1 New Department. 3 New Products. 50% Loan Growth.

East Idaho Credit Union turned lemons into lemonade in the past 18 months to post some of the highest growth rates in one of the country’s fastest growing states.

 
 

Top-Level Takeaways

  • Idaho is among the fastest-growing states in the country, and the state’s credit unions are posting huge numbers as a result.
  • East Idaho Credit Union’s metrics particularly shine among Gem State cooperatives.

There must be something in the Idaho water, because the state’s credit unions are growing like crazy. At second quarter 2021, the 31 Gem State credit unions rank second among all states in asset growth, first in share growth, and second in loan growth: this, from a state of less than 2 million, the 38th most populated in the United States.

The recent 2020 U.S. Census data shows that Idaho grew its population at the second-fastest rate of any state in the past decade. And since the start of the COVID-19 pandemic, Idaho has one of the fastest population jumps as many workers traded big city life for a more rural experience.

But while an increase in population provides the industry with more opportunities to serve members, credit unions still need the right products and services to start and build relationships.

One Idaho credit union that has certainly done that in recent years is East Idaho Credit Union ($462.5M, Idaho Falls, ID). At second quarter, the state’s sixth-largest cooperative ranks third in asset growth, third in share growth, and first in loan growth, at a blistering 53.5%, all without mergers. But that’s no surprise to the credit union, which has been serving east Idaho — and more recently, most of the state outside of the northern panhandle — since 1935.

“We’ve been deeply embedded in the different communities we serve for a long time,” says Steven Foster, the credit union’s vice president of marketing. “We serve everyone, from nurses and construction workers to engineers and potato farmers.”


East Idaho’s Growth Rates


Moving To Idaho

Idaho Falls is the fourth-largest city in Idaho, and the largest in the eastern part of the state, a region that is primarily agricultural, Foster says, with a large number of potato farmers and cattle ranchers. Of the credit union’s 11 branches, all but four are located outside the Idaho Falls area.

But Idaho is also a favorite for folks who enjoy leisure and recreation, whether camping, hiking, fishing, or just enjoying natural wonders.

“In recent years people have started to realize how beautiful and scenic Idaho is, which is why we’ve seen an influx in population,” Foster says.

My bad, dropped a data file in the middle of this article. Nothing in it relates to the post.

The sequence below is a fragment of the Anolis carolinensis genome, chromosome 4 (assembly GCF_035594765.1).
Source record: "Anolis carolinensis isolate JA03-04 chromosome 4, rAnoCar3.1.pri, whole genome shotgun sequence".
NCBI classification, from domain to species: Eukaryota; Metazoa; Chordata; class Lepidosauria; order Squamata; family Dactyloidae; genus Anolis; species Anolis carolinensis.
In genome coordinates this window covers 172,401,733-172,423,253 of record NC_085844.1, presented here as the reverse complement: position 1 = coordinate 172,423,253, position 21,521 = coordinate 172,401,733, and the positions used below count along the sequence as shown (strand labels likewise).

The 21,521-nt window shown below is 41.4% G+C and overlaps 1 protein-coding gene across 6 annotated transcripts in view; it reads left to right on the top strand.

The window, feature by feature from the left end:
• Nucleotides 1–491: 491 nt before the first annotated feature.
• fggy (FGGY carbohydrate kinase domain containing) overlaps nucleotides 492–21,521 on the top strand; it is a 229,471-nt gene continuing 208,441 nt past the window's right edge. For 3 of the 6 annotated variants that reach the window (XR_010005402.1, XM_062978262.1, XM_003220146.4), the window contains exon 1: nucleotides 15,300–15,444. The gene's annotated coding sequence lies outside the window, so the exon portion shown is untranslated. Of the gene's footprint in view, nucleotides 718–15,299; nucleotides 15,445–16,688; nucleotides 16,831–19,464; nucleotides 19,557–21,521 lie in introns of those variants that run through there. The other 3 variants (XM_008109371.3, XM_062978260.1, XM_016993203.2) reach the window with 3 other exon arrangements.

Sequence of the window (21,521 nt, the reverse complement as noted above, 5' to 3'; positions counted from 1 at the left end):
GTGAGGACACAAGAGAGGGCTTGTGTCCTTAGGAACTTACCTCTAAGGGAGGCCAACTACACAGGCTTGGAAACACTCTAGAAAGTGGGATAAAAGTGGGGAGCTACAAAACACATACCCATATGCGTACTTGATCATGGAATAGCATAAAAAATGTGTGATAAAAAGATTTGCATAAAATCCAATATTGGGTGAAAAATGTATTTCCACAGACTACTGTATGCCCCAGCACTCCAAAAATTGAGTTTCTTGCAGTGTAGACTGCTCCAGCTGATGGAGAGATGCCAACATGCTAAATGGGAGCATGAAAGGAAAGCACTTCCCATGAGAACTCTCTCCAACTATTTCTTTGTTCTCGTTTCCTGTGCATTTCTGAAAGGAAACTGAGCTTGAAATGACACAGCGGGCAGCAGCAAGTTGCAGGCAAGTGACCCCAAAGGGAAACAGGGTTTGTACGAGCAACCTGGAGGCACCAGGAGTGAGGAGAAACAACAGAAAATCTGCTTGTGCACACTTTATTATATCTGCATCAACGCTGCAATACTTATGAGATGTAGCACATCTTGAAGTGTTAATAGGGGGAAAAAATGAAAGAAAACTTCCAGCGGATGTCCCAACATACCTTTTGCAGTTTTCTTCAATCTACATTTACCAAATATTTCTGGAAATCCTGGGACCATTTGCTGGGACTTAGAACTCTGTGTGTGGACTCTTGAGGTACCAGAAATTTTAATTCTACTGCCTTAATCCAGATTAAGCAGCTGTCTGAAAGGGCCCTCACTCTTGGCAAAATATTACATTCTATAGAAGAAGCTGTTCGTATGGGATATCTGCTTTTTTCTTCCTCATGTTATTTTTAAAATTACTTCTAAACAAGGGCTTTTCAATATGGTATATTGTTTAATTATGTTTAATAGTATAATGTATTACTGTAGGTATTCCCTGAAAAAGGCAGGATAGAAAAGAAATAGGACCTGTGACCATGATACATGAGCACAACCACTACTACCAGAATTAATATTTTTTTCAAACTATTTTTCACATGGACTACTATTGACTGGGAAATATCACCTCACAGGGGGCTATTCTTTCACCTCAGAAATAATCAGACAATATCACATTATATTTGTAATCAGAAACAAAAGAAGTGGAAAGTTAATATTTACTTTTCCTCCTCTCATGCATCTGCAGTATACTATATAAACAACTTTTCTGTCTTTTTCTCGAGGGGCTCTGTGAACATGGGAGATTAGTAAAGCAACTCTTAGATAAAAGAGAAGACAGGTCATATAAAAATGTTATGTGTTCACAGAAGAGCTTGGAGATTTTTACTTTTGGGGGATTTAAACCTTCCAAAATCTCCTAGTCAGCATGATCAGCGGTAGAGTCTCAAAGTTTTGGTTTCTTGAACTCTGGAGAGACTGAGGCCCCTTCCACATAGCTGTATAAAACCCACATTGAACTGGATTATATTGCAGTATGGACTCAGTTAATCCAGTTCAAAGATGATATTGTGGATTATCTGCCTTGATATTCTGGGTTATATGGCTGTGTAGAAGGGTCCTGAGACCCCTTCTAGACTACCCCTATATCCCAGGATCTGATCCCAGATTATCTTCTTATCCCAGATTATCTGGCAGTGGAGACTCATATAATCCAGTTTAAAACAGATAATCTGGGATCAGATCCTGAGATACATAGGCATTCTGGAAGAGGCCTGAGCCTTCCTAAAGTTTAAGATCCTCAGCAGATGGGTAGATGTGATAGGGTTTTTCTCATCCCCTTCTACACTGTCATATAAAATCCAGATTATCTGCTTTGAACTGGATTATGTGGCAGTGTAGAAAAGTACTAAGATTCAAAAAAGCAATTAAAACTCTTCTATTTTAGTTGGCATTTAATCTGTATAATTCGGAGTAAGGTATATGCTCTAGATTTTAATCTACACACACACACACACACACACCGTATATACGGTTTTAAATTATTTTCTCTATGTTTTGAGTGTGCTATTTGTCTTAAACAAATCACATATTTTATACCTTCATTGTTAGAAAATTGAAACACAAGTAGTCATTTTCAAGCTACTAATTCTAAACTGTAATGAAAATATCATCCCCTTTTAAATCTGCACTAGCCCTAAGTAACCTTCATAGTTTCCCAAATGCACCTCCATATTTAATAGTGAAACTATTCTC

And the growth has been geographically diverse, too. In 2000, only four cities in the state had populations greater than 50,000; now there are eight. And while, according to Foster, the credit union’s digital channels effectively serve members, East Idaho does have plans to build additional branches in areas outside Idaho Falls that are gaining population. Already, however, the credit union has locations in Challis and Salmon — both cities on the edge of a large national forest and known for camping and fishing.

“Our digital channels can handle 99% of what they need, but we think it’s important to maintain that physical connection,” Foster says.

With more population comes different product and service needs, Foster says. And while there have been calls by members for some products, the pandemic accelerated several changes at the credit union that have paid big dividends.

Turning Lemons Into Lemonade

Despite pandemic-related challenges, East Idaho has seen a number of small businesses sprout up in the past 18 months. And while in the past members have asked the credit union for business services, Foster says, East Idaho was able to launch its program in the early stages of the pandemic.

“We had been developing this team for some time before the pandemic,” Foster says. “The two things just happened to coincide.”

East Idaho built its business department from scratch, hiring local lenders and account specialists to jump-start a side of the balance sheet that had previously been unused. At first quarter 2020, East Idaho added its first $130,000 in commercial balances; a year later, that portfolio now holds $14.4 million. This despite not participating in the SBA’s Paycheck Protection Program.